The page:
Wanted: Ecosystem Outlaw
Don’t be fooled by this outlaw! With buckthorn’s ability to quickly grow into dense, thorny, thicket-forming hedges, you may love how it keeps your neighbors from seeing you with your hair sticking straight up while taking the dog out to the backyard first thing in the morning, but, this is one clever con artist. Banned from garden centers in the 1930s, buckthorn long ago escaped from our urban and suburban landscapes and is now taking over and degrading our woods, parks, yards, and roadsides.
Buckthorn is one of our most noxious and invasive desperados. Birds ingest and expel its seeds, which rapidly grow into seedlings everywhere. Left unchecked, buckthorn thickets can contain up to a half-million seedlings per acre. With no room or sunlight for native tree saplings and other naturally occurring vegetation to grow, areas infested with buckthorn degrade over time. What’s more, a buckthorn monoculture, which offers little nutrition for beneficial insects, birds, deer, and other animals, threatens important wildlife food sources.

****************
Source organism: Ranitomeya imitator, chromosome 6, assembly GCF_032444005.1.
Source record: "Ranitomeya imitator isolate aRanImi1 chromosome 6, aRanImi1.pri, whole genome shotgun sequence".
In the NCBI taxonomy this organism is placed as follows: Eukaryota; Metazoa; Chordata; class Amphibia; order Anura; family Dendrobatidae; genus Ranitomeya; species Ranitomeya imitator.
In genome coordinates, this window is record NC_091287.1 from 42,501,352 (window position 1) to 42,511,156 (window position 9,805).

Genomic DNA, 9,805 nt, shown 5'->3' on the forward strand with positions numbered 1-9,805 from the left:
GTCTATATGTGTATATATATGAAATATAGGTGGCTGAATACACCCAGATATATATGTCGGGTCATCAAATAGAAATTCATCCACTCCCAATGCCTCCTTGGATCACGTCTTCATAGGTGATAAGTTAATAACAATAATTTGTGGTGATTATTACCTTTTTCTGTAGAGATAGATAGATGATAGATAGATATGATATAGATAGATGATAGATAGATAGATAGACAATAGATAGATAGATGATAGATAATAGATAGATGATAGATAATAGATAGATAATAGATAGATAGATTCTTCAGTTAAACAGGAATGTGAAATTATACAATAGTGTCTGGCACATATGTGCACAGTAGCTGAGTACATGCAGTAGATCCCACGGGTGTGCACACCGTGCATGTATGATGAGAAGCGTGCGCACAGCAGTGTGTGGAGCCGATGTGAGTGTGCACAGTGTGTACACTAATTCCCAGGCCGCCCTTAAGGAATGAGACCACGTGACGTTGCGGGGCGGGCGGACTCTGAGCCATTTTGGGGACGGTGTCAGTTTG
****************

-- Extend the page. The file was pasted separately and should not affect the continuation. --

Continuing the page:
This public enemy looks green, but it’s an imposter. Learn how to kick this scam artist out of town! By replacing buckthorn with thicket-forming native shrubs that provide healthy fruits, seeds, pollen, or nectar, you can still venture into your backyard not looking exactly ready for the day and provide wildlife with backyard habitat. These are some good replacements for buckthorn.
- American hazelnut (Corylus americana)
- American hornbeam/ironwood (Ostrya virginiana)
- Black chokeberry (Aronia melanocarpa)
- Blackhaw viburnum (Viburnum prunifolium)
- Chokecherry (Prunus virginiana)
- Grey dogwood (Cornus racemosa)
- High-bush cranberry (Viburnum trilobum)
- Inland serviceberry (Amelanchier interior)
- Nannyberry viburnum (Viburnum lentago)
- Pagoda dogwood (Cornus alternifolia)
- Serviceberry (Amelanchier canadensis)
Be sure to sign up for The Butterfly Effect journal to learn how to green your neighborhood year-round.